Prevalence and correlates of everyday discrimination among U.S. Latinos
Version of Record online: 14 APR 2008
© 2008 Wiley Periodicals, Inc.
Journal of Community Psychology
Volume 36, Issue 4, pages 421–433, May 2008
How to Cite
Pérez, D. J., Fortuna, L. and Alegría, M. (2008), Prevalence and correlates of everyday discrimination among U.S. Latinos. J. Community Psychol., 36: 421–433. doi: 10.1002/jcop.20221
- Issue online: 20 MAY 2008
- Version of Record online: 14 APR 2008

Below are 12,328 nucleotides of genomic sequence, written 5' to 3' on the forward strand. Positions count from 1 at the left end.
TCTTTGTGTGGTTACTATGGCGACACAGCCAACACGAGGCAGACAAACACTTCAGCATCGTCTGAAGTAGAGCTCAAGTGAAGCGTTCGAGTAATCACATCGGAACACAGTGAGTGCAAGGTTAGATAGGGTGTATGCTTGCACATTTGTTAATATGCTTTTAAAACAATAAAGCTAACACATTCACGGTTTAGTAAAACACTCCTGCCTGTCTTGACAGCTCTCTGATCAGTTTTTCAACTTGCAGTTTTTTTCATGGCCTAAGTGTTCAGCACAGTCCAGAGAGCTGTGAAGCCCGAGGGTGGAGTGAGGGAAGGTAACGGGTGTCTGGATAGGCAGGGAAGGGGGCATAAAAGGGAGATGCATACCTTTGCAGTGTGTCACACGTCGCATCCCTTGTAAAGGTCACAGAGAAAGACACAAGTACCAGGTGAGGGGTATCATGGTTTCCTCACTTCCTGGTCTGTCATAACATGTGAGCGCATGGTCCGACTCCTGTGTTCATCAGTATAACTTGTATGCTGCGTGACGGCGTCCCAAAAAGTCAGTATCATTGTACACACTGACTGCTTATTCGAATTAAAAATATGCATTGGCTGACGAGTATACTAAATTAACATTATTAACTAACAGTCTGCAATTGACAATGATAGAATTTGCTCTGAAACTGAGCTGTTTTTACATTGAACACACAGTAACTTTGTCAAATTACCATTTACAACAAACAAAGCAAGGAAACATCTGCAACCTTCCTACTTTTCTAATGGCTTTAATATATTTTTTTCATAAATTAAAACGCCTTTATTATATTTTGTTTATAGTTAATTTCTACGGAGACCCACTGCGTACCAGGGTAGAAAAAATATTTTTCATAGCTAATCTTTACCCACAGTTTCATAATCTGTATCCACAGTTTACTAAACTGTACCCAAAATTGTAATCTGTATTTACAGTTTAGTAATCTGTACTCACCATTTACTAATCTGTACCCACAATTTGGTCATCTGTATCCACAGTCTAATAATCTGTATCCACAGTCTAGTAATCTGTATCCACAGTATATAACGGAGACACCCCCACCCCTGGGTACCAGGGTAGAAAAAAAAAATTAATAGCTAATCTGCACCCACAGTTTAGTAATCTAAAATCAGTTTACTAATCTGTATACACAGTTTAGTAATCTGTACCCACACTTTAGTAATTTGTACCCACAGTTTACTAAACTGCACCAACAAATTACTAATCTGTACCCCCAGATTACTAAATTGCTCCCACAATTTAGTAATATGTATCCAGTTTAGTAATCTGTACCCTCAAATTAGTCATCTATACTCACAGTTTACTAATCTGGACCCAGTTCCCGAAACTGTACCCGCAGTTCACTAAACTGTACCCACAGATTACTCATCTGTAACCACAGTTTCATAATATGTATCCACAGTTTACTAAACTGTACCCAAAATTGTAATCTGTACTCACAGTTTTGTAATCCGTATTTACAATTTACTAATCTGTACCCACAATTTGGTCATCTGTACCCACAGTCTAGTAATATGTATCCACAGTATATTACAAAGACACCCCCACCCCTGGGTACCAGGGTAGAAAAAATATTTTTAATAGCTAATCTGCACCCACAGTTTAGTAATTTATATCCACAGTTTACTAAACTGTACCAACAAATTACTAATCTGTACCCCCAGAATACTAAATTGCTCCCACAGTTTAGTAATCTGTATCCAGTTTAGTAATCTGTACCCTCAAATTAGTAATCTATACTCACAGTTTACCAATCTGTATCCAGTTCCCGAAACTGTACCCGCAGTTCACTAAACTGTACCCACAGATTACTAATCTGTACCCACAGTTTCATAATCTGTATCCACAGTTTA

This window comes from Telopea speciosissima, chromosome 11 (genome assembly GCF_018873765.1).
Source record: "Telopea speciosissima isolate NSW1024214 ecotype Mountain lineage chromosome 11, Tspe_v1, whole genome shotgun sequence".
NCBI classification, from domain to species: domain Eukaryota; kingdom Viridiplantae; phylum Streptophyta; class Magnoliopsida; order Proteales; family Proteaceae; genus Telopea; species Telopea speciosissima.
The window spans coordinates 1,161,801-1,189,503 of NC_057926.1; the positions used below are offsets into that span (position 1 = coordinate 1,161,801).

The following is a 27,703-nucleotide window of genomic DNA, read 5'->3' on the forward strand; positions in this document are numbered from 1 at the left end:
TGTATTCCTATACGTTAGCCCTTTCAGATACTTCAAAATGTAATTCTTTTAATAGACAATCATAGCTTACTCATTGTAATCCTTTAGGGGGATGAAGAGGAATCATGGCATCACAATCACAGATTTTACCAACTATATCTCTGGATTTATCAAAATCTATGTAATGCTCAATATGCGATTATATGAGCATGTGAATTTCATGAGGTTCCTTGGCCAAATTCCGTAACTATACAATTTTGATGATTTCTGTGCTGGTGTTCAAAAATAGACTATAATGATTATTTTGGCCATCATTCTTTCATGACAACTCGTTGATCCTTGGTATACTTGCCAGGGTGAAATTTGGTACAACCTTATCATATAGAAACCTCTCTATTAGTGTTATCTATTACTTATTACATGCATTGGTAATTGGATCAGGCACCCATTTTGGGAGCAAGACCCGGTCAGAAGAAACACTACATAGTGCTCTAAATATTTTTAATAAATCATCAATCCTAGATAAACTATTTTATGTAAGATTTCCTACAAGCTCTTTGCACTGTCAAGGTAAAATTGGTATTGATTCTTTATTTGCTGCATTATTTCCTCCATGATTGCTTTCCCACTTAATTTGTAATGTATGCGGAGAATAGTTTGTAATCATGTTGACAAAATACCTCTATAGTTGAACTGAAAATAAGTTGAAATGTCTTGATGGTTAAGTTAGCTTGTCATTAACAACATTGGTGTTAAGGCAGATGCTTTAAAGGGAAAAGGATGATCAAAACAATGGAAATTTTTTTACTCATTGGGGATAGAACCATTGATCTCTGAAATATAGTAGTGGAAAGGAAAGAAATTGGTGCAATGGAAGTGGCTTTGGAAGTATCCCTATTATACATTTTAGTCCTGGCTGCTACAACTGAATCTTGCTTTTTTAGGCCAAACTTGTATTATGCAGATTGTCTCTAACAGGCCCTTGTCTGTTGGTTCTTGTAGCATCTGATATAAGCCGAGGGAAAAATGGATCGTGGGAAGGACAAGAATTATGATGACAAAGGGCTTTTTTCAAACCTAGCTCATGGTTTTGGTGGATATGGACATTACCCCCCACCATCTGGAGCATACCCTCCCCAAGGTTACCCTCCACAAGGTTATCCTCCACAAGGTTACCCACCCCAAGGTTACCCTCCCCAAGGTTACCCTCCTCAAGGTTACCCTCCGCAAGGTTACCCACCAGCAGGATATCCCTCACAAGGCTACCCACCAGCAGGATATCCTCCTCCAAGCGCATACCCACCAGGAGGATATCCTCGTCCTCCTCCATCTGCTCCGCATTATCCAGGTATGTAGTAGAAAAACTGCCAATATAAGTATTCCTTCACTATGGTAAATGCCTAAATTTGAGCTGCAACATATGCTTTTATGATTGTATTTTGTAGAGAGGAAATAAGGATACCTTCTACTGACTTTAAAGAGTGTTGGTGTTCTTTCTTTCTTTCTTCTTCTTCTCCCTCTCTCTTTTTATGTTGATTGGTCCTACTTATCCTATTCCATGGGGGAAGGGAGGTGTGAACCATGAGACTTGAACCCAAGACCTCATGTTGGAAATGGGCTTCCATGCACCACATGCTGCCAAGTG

This study reports on the prevalence and correlates of perceived discrimination among a national sample of Latinos in the United States. Understanding the prevalence and correlates of discrimination can help us better address disparities in the health care system. The authors define perceived discrimination as self-reported everyday experiences of unfair treatment. Logistic regression analyses were used to assess rates of perceived discrimination among Latinos and identify correlates of discrimination. Data came from the National Latino and Asian American Study (NLAAS). The prevalence of perceived discrimination among Latinos was 30%. Cubans and Latinos with high ethnic identity were less likely to perceive discrimination compared to other Latino subgroups or Latinos with low ethnic identity. American-born Latinos and Latinos arriving in the United States at younger ages were more likely to perceive discrimination compared to immigrants arriving at older ages. Perceived discrimination among Latinos is less prevalent than what has been reported for other minorities. Variations in perceived discrimination are related to sociodemographic and cultural differences across ethnic subgroups. © 2008 Wiley Periodicals, Inc.